Anonymous
Anonymous asked in Science & MathematicsEarth Sciences & Geology · 1 month ago

# How do I convert kg/yr to volume/year?

I was told to use density and to flip the units to m^3/kg - but that's not density, no? Does it make sense to do it that way?

Update:

So, instead of 1300kg/m^3 it's 1m^3/1300kg ?

Relevance

If you flip the units, you also flip the number in the same way.

The density of water is 1000 kg/m3 at 4 °C (39 °F).

That makes it 1m3/1000kg or written like 1/1000  m3/kg

If water flows at 55,000 kg of water per year, how many cm3 of water per second?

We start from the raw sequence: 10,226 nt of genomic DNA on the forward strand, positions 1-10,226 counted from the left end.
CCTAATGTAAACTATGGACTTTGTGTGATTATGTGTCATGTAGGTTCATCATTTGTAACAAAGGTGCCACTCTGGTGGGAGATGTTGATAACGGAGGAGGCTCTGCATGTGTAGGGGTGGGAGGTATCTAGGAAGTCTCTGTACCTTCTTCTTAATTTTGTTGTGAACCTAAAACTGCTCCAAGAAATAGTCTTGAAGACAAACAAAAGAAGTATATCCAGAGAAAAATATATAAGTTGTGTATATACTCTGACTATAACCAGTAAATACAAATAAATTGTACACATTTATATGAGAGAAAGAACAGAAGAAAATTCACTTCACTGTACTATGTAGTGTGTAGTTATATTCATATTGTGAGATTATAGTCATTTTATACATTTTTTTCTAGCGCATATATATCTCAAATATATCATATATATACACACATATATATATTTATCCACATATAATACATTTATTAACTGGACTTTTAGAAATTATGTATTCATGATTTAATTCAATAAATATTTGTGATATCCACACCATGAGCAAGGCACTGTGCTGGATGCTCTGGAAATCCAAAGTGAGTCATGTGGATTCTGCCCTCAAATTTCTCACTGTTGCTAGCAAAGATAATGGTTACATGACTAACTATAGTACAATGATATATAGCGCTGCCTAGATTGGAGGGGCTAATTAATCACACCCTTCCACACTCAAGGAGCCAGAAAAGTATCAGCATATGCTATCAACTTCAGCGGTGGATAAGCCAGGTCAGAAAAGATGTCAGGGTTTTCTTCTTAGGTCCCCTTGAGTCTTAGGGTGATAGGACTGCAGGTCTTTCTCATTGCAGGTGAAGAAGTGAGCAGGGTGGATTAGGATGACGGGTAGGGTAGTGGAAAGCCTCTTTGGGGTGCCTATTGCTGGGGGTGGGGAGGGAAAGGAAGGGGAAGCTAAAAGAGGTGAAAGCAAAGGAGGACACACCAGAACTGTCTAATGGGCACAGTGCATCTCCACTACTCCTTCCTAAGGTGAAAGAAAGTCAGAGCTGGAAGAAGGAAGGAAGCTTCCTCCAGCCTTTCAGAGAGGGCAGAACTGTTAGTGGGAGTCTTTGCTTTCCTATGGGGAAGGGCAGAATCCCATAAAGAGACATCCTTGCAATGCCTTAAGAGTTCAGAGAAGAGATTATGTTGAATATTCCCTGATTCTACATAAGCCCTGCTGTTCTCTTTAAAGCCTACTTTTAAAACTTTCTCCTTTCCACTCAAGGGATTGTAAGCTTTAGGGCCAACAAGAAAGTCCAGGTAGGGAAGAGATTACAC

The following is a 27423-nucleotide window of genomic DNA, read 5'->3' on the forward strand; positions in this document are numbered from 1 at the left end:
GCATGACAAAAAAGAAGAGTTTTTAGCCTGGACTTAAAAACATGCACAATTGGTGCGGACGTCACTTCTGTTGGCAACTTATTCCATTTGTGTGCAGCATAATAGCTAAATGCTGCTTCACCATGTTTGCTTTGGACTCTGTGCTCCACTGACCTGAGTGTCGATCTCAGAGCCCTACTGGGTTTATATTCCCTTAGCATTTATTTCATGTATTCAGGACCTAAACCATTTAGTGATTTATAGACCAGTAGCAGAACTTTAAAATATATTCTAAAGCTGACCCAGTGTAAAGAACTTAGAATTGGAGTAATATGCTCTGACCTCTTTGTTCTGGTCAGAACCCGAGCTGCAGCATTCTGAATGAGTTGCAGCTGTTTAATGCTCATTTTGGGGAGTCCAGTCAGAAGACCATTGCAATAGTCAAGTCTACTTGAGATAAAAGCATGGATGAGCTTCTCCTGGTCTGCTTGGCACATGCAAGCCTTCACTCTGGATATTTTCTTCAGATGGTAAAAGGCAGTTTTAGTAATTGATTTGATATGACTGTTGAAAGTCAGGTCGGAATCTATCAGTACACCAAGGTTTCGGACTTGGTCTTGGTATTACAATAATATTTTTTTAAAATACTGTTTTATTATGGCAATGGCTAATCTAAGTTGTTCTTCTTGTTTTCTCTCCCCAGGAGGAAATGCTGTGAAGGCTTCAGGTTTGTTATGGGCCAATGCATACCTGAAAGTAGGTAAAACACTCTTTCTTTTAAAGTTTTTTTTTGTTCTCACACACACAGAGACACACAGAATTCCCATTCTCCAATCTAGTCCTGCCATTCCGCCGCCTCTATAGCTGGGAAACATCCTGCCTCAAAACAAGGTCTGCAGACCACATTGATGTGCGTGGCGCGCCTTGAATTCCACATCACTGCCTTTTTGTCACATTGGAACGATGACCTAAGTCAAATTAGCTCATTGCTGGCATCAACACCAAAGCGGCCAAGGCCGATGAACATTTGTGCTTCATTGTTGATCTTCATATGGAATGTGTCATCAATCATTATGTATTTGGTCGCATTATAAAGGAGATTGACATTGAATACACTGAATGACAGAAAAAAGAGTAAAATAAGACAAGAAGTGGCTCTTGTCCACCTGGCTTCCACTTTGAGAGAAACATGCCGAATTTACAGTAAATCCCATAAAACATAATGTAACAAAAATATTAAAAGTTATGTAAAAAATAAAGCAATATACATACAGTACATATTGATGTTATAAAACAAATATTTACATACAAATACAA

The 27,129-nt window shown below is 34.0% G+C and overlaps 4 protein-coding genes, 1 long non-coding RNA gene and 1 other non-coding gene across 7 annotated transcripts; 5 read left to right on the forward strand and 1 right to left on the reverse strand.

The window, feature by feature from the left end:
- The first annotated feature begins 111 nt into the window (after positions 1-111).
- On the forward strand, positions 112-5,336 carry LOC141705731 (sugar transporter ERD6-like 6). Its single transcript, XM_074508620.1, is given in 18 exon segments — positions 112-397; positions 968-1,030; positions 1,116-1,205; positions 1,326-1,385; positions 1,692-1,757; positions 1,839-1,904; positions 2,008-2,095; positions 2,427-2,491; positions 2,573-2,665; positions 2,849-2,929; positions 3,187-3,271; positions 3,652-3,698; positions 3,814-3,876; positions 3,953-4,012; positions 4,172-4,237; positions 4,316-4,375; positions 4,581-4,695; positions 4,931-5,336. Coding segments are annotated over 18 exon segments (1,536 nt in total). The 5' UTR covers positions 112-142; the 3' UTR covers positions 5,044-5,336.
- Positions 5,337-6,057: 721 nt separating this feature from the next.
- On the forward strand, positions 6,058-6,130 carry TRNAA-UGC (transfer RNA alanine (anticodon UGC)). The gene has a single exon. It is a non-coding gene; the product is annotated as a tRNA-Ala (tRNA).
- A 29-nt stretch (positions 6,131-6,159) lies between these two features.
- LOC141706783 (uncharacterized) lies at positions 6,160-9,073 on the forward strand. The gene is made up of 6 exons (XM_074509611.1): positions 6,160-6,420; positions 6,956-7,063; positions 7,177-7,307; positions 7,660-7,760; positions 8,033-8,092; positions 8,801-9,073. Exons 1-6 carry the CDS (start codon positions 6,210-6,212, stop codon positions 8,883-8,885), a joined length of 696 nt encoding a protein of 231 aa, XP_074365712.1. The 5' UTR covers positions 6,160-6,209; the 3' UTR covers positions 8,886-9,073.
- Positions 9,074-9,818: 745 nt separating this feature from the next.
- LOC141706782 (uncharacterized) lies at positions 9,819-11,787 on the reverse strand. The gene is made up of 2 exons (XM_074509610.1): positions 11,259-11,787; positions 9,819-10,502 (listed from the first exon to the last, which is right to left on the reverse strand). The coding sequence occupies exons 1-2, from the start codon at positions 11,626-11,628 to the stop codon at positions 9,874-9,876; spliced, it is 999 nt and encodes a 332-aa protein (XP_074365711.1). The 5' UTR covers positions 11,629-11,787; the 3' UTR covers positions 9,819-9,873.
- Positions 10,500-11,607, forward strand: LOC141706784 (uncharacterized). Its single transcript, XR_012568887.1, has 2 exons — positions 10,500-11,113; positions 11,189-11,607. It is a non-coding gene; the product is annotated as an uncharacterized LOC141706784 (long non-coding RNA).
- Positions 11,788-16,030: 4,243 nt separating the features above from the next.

(55,000 kg/yr)  x (1/1000 m3/kg) = 55 m3/yr  is the first step to m^3/year

1 m^3 is 100x100x100 cm^3 = 1,000,000 cm^3

1 year approximates as 365.25 days  or 8,765.76 hours or 525,945.6 minutes

or 31,556,736 seconds

(55 m^3/year) x 1,000,000 cm^3/m^3 x 1 year / 31,556,736 seconds

You multiply numbers and cross-out units

55,000,000 / 31,556,736   cm^3/second

1.743 cm^3/second   for 55,000 kg/year  water flow

Get familiar with using units.

Per your update, you understand the concept, and try a few examples converting units.

• Since density=mass/volume, then volume=mass/density. So, volume = kg/(kg/m^3) the kg cancel each other and you're left with m^3 - a volume! Viola!

• You don't.  Density, size, and mass are three completely different units.  That's like asking "what is 32F in feet"?